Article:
Monday, 4 June 2012

The Cliffs of Saa'aar

Hargon walked slowly alongside his companion. He was dressed in the usual attire for such an exercise. His loose trousers and long flowing frock coat covered his bare torso. A white linen he felt was sombre enough for the occasion. As he walked his companion talked.
‘I wonder what it will be like?’ he said.
‘What’ Hargon asked
‘Death of course’ the man replied. His name was Dasghar, Lord Dasghar; and he was going to die. It would be a civil execution though, there was no blindfold, no strapping of the condemned to a table saw or pumped full of drugs in a prison cell lit with fluorescence and pity. No, Dasghar had the right to choose his own end and he had chosen the old way, the death of deaths for those who had finally grown tired of the immortal life on Heav’r. To be thrown from the cliffs of Saa’aar
The planet had been settled thirty thousand years before. A planet three times the size of Earth but relatively the same mass in the goldilocks zone of a stable yellow star. It had been named Heaven to begin with, all that time ago, but the language changed, the isolation of the inhabitants had changed them and eventually the name had stuck at the elongated vowel sounds of Heav’r.  
The planet seemed a vast blue gem from space. Criss crossing the azure globe were tremendous scars of land, only a few kilometres in width, but thousands of miles in length. The cliffs beaten by wind from one side and blessed by sun the other the settlers had soon learned how to grow crops on the vertical drop. But the bulk of their food came from the sea.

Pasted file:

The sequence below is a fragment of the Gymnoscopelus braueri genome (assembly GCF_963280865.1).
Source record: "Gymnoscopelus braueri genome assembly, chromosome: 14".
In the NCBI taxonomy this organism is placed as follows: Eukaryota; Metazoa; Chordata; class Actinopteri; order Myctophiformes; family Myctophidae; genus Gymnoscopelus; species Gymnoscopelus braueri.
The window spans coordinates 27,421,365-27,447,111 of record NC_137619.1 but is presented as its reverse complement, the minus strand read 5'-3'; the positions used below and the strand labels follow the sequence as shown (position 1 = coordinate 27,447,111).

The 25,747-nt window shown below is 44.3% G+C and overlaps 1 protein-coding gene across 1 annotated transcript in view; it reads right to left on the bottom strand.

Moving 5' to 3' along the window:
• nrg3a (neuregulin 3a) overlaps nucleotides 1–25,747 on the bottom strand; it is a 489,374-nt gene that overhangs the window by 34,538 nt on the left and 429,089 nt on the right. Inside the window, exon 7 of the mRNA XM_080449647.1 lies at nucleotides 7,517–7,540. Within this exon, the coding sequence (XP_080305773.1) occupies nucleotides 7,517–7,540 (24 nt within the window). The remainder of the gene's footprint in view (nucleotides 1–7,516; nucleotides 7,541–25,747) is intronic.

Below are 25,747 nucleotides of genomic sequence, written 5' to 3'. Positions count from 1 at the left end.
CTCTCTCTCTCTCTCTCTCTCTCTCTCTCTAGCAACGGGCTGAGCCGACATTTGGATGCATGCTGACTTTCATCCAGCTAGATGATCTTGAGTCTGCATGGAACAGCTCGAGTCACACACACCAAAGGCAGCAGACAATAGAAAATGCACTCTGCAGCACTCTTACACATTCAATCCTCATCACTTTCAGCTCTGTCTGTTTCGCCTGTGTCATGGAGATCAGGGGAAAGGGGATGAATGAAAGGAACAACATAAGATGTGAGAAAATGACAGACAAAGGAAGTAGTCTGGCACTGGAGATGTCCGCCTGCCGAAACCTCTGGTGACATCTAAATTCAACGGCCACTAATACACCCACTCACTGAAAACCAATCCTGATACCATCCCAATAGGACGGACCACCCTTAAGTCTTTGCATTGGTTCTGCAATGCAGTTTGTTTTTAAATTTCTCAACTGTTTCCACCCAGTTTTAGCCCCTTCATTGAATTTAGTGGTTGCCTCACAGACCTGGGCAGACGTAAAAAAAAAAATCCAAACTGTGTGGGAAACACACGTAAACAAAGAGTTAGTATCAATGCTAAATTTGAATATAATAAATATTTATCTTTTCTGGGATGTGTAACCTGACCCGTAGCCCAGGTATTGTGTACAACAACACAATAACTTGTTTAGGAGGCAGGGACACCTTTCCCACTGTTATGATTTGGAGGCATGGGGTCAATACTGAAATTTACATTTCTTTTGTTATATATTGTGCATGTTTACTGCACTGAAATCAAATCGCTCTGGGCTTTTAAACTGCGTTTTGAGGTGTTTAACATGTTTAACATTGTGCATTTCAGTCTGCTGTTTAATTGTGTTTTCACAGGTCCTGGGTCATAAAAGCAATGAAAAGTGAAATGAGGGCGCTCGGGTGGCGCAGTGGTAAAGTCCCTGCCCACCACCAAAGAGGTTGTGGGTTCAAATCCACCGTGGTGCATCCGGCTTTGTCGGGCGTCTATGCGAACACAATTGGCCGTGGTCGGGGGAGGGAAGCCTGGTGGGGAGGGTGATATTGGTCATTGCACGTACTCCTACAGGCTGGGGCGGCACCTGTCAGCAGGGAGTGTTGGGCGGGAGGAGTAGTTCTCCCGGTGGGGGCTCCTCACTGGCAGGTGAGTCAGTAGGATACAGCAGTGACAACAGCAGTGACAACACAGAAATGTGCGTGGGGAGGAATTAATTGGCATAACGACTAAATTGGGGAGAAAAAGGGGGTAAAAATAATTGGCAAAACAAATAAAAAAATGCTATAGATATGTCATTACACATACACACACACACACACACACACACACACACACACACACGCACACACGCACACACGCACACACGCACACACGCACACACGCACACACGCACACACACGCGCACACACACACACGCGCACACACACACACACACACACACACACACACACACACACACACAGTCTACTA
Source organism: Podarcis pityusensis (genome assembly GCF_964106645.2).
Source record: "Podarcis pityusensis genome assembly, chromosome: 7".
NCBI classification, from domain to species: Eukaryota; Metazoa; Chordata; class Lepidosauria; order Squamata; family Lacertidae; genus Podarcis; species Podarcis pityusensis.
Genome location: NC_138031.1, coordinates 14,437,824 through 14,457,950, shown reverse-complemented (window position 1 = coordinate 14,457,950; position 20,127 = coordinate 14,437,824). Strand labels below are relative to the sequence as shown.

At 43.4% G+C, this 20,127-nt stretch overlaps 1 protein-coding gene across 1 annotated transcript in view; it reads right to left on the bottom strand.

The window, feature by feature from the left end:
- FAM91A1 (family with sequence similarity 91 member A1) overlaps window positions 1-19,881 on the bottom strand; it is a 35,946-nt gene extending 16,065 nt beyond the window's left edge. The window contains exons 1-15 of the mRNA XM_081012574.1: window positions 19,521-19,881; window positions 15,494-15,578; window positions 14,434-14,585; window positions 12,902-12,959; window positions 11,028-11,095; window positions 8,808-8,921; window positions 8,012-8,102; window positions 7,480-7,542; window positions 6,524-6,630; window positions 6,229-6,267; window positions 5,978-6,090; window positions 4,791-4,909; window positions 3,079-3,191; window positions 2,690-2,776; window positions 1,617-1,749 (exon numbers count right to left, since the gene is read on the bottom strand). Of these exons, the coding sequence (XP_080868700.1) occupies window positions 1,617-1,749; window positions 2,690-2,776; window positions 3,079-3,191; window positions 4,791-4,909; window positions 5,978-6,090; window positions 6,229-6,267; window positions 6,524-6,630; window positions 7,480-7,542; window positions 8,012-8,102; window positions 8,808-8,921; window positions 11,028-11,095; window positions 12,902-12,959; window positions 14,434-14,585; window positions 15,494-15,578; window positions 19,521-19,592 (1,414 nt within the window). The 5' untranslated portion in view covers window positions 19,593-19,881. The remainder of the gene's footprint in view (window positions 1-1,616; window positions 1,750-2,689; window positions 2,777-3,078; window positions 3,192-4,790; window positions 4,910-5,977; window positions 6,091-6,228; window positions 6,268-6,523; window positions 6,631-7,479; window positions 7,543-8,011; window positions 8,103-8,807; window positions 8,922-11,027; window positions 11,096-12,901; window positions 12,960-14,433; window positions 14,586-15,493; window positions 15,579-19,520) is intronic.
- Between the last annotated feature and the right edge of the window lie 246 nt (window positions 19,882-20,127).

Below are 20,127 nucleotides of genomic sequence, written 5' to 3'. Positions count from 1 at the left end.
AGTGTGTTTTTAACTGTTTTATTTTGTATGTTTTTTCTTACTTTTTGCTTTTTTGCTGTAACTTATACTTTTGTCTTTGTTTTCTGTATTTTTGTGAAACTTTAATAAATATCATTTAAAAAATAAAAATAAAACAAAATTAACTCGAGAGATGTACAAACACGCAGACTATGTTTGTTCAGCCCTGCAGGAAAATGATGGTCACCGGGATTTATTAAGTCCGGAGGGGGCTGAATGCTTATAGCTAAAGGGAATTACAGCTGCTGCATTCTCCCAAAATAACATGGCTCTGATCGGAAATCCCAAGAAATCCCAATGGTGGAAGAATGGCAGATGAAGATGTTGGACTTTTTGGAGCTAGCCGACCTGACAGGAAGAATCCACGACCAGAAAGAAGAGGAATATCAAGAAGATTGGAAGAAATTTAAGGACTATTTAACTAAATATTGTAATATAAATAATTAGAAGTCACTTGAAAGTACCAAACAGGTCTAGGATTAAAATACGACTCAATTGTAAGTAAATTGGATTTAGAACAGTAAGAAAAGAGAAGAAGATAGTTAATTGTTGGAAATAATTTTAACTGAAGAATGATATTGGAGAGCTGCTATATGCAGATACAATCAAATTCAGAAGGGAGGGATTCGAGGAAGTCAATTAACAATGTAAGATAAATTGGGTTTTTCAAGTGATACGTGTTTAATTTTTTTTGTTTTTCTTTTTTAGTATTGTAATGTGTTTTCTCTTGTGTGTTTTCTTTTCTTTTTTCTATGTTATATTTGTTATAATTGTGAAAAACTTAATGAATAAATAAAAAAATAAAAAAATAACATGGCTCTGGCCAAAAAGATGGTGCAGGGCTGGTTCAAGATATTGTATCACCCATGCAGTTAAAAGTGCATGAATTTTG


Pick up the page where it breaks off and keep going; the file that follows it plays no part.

The settlers had swept to the oceans, fertile with new vegetation and grains that were slowly interbred to create a new set of cereals and a food stock that resembled what the humans recognised as food. Their actual content and flavour was far removed from what was expected, but they were bred to resemble the past lives that the first visitors to the planet had so longed to recreate on their new home.
Times had changed now. The peoples had split. The farms were still there, deep under the waves, but many had moved to the cliffs now. The mechanised farming provided what was needed for the regulated communities to continue. Great houses lined the five hundred mile coastline of the great northern cliff of Saa’aar. In the prime weather position atop the single feature, the great cliffs; seven miles high in some places just to walk out over them and look down was too much for some people..
Hargon’s heels clicked against the smooth stone. It was like a polished marble floor, the natural top to the great stone barrier cut clean to hold the instiutions of the planet. Their destination from the transport pad was the old execution platform. Built thousands of years ago but renovated every millennium or so against the fine spray of the clouds that curled around the top of the ridge. Hargon noticed Dhasgar stared straight ahead, his lips moving silently, perhaps offering up a prayer to some long forgotton god.
‘You have had the injections Dhasgar’ he said, ‘you understand what that means?’
‘I know full well’ Dhasgar said eventually, his step in line with Hargo. ‘my gene enhancements have been switched off, there is no way to reverse it.’
‘There are more pleasant ways for this to occur Dhjasgar’ hargon grimaced.
‘I have committed an ancient crime’ Dhasgar whispered, ‘I will pay the ancient penalty.’ He paused, as if to say something more meaningful, but then changed his mind and concluded, ‘I have been alive for far too long anyway. I am resigned.’
Hargon let Dhasgar walk a little ahead to steady himself. The two guards walked with im, weapons trained on his head and heart. Dhasgar was a criminal, of that Hargon had no doubt. He was a large man, perhaps two metres tall, and dressed in a simple black body suit; but beyond this he was not unusual beyond the various genetic enhancements that allowed him to adapt to the planet. The slightly heavier gravity, a more developed skeleton, and given the society’s move to the top of the world, his wings.